I am facing a really complex model and tried several models and post-hoc tests -with a great help from StackExchange- and would really appreciate your opinion. I need to fit a linear mixed effects model as I have repeated measures. Specifically, I have several biomarkers (continuous) being measured twice (Timepoint is: T1 and T2). I need to see the differences in each biomarker both within each timepoint as well as across timepoints. These timepoints-related comparisons need to be done between and across each sex group (female, male) and another group (group1, group2). Therefore, I fit the following model:

model <- lme(bio1 ~ Sex * Group * Timepoint, data=bio12, method="ML", random = ~ 1 | Subject);


Then, I'm doing the post-hoc tests using emmeans and contrasts:

emms.bio1.timepoint <- emmeans(bio1, ~ Group*Sex | Timepoint);

tukey.bio1.timepoint <- contrast(emms.bio1.timepoint, method="pairwise");


Timepoint = T1:

contrast estimate SE df t.ratio p.value

G1 1 - G2 1 1.365 2.13 407 0.640 0.9189

G1 1 - G1 2 -12.651 2.07 407 -6.118 <.0001

G1 1 - G2 2 -13.004 2.03 407 -6.391 <.0001

G2 1 - G1 2 -14.016 2.05 407 -6.837 <.0001

G2 1 - G2 2 -14.370 2.02 407 -7.125 <.0001

G1 2 - G2 2 -0.353 1.95 407 -0.181 0.9979

Timepoint = T2:

contrast estimate SE df t.ratio p.value

G1 1 - G2 1 -0.258 2.13 407 -0.121 0.9994

G1 1 - G1 2 -12.946 2.07 407 -6.261 <.0001

G1 1 - G2 2 -15.356 2.03 407 -7.547 <.0001

G2 1 - G1 2 -12.688 2.05 407 -6.189 <.0001

G2 1 - G2 2 -15.097 2.02 407 -7.486 <.0001

G1 2 - G2 2 -2.410 1.95 407 -1.236 0.6040

*1 = male, 2 = female

Then I repeat for the other pairwise comparisons I want to see:

emms.bio1.sex <- emmeans(bio1, ~ Group*Timepoint| Sex);

tukey.bio1.sex <- contrast(emms.bio1.sex, method="pairwise");


emms.bio1.group<- emmeans(bio1, ~ Sex*Timepoint| Group);

tukey.bio1.group<- contrast(emms.bio1.group, method="pairwise");


So my questions are:

  1. Do you think this is the right approach?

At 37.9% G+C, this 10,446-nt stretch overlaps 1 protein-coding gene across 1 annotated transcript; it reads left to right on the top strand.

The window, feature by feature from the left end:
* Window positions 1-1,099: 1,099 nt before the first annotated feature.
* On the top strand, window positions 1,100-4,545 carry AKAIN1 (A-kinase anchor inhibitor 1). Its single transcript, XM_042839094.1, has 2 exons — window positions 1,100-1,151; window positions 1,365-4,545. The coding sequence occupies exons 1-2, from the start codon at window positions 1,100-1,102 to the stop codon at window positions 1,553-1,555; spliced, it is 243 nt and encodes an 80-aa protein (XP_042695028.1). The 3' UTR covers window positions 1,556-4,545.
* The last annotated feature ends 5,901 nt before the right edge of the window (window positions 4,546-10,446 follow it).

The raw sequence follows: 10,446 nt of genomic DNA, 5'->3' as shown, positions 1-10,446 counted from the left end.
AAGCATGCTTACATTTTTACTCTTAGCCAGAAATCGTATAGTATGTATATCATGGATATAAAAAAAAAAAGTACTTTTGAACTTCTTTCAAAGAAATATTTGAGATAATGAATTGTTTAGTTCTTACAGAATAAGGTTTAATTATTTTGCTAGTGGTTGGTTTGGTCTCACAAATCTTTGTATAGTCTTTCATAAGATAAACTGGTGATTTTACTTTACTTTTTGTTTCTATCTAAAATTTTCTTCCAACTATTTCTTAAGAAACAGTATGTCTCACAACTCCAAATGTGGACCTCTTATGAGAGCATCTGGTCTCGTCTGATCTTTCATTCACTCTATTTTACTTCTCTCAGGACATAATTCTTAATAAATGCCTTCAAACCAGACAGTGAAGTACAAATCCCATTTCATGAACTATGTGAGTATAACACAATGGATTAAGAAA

2. If yes, are the comparisons from the contrasts I get reasonable? Since my model is for repeated measures, is it reasonable that I get the within-timepoint comparisons?

Thank you very much in advance and any help would be greatly appreciated.


1 Answer 1


This could be the right approach, but I suggest doing some model diagnostics and some exploration before plunging into post hoc tests. Yeah, I know, looking at plots, etc. biases statistical tests; but not looking and just turning a crank can be dangerous. You need to know if the model fits the data. And the decision as to what post hoc comparisons are needed depends on what interactions are important.

So what I'd do is to at least plot residuals versus predicted, and make sure you don't have a "horn of plenty" pattern or some such. If it looks OK, I suggest doing car::Anova(model) and perhaps consider re-fitting the model with the really less significant interactions (if any) excluded.

For post hoc, I also suggest re-fitting with method = "REML". THE ML estimates are good for model comparisons, but REML estimates are less biased and better for follow-up testing.

Get an idea, graphically, of what you have overall; for example, via

emmip(model, Sex ~ Timepoint | Group)

Are there lots of parallel trends, or do things go all over the place? It matters which. Usually, you do not need separate sets of means if you can marginalize (average over one or more factors) if you're not averaging over substantial interaction effects (non parallel trends in the plot).

Finally, you have a lot more code than needed, even for those results. Only need one emmeans() call is needed; look at the results of all the emm... objects you created and notice that all have the same estimates. you could get your tukey.bio.sex results, for example, via contrast(emms.bio1.timepoint, method="pairwise", by="sex"). On the other hand, if there are no big interactions between sex and the other two factors, it is not necessary to separate by sex so you could marginalize via EMM.TG <- emmeans(emms.bio1.timepoint, ~Timepoint*Group) and contrast(EMM.TG, "pairwise"). (That's just a for-instance; obviously, I don't know which factors interact.)

I hope this gives the flavor of how I'd approach it. Don't just follow a prescription; look at what you have and what provides the most meaningful descriptions. Try to simplify where complexity is unneeded.

  • $\begingroup$ Hi, I really liked your answer, regarding the emmeans, I read the vignettes but it is still confusing for me, is this function estimating the significance in the mean between two interactions? $\endgroup$
    – Rosa Maria
    Apr 2 at 19:53

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